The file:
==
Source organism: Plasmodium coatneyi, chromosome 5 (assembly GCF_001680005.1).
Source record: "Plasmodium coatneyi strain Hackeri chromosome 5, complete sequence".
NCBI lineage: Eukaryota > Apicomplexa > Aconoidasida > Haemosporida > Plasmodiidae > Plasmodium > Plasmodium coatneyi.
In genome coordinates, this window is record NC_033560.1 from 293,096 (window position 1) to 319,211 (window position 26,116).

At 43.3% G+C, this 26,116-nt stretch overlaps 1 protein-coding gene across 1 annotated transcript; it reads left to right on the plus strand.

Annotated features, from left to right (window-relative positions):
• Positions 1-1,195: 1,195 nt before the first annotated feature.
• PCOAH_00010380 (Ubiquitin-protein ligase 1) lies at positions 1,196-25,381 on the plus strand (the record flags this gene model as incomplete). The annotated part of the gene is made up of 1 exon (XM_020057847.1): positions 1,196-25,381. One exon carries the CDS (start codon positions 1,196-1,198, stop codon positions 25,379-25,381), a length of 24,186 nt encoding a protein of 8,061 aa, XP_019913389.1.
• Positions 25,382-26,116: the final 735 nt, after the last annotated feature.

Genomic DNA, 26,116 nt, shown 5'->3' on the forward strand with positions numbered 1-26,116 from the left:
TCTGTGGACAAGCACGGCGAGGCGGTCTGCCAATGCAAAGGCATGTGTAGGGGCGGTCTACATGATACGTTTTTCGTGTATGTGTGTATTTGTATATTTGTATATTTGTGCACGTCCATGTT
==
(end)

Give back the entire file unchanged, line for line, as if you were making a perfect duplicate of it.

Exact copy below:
Source organism: Plasmodium coatneyi, chromosome 5 (assembly GCF_001680005.1).
Source record: "Plasmodium coatneyi strain Hackeri chromosome 5, complete sequence".
NCBI lineage: Eukaryota > Apicomplexa > Aconoidasida > Haemosporida > Plasmodiidae > Plasmodium > Plasmodium coatneyi.
In genome coordinates, this window is record NC_033560.1 from 293,096 (window position 1) to 319,211 (window position 26,116).

At 43.3% G+C, this 26,116-nt stretch overlaps 1 protein-coding gene across 1 annotated transcript; it reads left to right on the plus strand.

Annotated features, from left to right (window-relative positions):
• Positions 1-1,195: 1,195 nt before the first annotated feature.
• PCOAH_00010380 (Ubiquitin-protein ligase 1) lies at positions 1,196-25,381 on the plus strand (the record flags this gene model as incomplete). The annotated part of the gene is made up of 1 exon (XM_020057847.1): positions 1,196-25,381. One exon carries the CDS (start codon positions 1,196-1,198, stop codon positions 25,379-25,381), a length of 24,186 nt encoding a protein of 8,061 aa, XP_019913389.1.
• Positions 25,382-26,116: the final 735 nt, after the last annotated feature.

Genomic DNA, 26,116 nt, shown 5'->3' on the forward strand with positions numbered 1-26,116 from the left:
TCTGTGGACAAGCACGGCGAGGCGGTCTGCCAATGCAAAGGCATGTGTAGGGGCGGTCTACATGATACGTTTTTCGTGTATGTGTGTATTTGTATATTTGTATATTTGTGCACGTCCATGTT